Sunday, October 26, 2008

Presidential Homes

Since we are roughly only 10 days away from one of the most divisive and perhaps the most historic election ever, I thought I would commemorate the event with a look back at a couple of our past President’s homes.

So, let’s start with….

President Theodore Roosevelt

President Theodore Roosevelt 1903

By: Peter A. Juley
National Portrait Gallery, from a postcard

Theodore Roosevelt (October 27, 1858 – January 6, 1919), also known as T.R., and to the public (but never to friends and intimates) as Teddy, was the twenty-sixth President of the United States. A leader of the Republican Party and of the Progressive Party, he was a Governor of New York and a professional historian, naturalist, explorer, hunter, author, and soldier. He is most famous for his personality: his energy, his vast range of interests and achievements, his model of masculinity, and his "cowboy" personality. Originating from a story from one of Roosevelt's hunting expeditions, Teddy bears are named after him.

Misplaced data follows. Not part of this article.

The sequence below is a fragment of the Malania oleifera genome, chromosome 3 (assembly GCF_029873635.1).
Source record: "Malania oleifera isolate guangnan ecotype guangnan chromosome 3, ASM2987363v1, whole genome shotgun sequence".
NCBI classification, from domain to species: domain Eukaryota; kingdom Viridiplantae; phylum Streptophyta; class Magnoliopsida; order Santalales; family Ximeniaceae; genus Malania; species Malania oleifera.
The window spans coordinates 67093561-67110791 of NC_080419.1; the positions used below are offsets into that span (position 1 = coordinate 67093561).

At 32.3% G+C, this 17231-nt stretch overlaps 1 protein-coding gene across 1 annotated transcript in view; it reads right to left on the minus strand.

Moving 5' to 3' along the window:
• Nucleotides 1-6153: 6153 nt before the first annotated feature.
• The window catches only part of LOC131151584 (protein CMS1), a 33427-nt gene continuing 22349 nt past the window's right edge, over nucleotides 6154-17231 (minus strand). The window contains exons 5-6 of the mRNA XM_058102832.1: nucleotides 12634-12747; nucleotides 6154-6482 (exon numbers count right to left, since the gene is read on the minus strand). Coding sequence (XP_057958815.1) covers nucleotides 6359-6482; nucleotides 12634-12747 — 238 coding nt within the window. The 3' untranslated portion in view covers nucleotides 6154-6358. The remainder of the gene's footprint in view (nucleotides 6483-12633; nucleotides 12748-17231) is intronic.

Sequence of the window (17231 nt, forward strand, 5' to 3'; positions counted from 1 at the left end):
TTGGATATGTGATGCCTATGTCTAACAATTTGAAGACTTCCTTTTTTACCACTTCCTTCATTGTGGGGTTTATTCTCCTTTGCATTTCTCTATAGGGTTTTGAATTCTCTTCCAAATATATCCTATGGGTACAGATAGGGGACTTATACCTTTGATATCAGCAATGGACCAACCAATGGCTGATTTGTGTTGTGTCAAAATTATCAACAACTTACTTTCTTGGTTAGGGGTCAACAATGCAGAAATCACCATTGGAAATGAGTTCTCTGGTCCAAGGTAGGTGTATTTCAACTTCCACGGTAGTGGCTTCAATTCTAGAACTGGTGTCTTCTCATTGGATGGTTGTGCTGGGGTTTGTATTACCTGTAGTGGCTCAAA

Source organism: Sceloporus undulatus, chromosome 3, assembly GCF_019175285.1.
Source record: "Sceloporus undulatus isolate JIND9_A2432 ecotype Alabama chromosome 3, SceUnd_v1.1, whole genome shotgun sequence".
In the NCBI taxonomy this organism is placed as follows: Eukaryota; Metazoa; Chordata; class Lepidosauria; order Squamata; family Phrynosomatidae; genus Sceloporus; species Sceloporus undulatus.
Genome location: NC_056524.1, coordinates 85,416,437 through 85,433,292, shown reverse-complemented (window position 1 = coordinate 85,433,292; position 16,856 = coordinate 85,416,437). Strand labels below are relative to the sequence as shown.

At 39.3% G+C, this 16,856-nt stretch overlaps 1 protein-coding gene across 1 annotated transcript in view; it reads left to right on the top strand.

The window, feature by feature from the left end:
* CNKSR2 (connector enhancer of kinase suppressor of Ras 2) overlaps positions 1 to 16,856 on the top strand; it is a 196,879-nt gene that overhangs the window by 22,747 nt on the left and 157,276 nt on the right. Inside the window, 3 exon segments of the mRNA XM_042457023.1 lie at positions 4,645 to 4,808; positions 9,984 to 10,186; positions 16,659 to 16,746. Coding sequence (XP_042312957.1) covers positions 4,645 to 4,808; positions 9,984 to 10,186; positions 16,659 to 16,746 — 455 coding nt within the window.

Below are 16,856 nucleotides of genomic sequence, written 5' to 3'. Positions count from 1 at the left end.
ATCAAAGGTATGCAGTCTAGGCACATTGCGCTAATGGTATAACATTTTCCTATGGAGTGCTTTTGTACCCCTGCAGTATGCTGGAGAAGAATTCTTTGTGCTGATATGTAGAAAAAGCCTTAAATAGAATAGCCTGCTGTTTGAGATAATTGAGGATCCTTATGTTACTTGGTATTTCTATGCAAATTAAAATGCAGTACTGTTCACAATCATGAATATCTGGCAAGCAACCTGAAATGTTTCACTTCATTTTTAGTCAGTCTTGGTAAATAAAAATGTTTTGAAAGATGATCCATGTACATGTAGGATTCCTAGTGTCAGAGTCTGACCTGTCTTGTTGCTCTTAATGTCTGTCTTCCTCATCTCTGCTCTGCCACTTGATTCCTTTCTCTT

Roosevelt’s Home at Springwood in the Hudson Valley, New York. Sagamore Hill was the home of Theodore Roosevelt, 26th President of the US, from 1885 until his death in 1919. Named after the Indian chief Sagamore Mohannis, Sagamore Hill stands atop Cove Neck on 95 acres of forest, tidal salt marsh, and bay beach; land which was purchased in 1880 for $10,000 down and a 20-year, $20,000 mortgage. Sagamore Hill was designed by the New York architects of Lamb & Rich, and built in 1884-1885 by John A. Wood and Son of Lawrence, Long Island, for $16,975.

Roosevelt and his second wife Edith took up full-time residency at Sagamore Hill in 1887. The couple raised a total of six children in the house. Sagamore Hill became Roosevelt’s Summer White House from 1902 until 1908. During that time, Roosevelt hosted many important people from around the world.

The house itself is a sprawling 23 room, two-floored, Victorian styled building, with a massive 30 x 40 grand room known as the North Room where TR kept his trophies, books, paintings, sculptures, library, and dozens of priceless artifacts given to him by foreign dignitaries.

The first floor contains the large center hall, library, dining room, kitchen, and drawing room. The house is surrounded by a spacious raised porch shaded by an unmistakable green awning.

The second floor contains the bedrooms, nursery, guest rooms, and a turn of the century water closet with a uniquely large porcelain tub (a luxury in those days).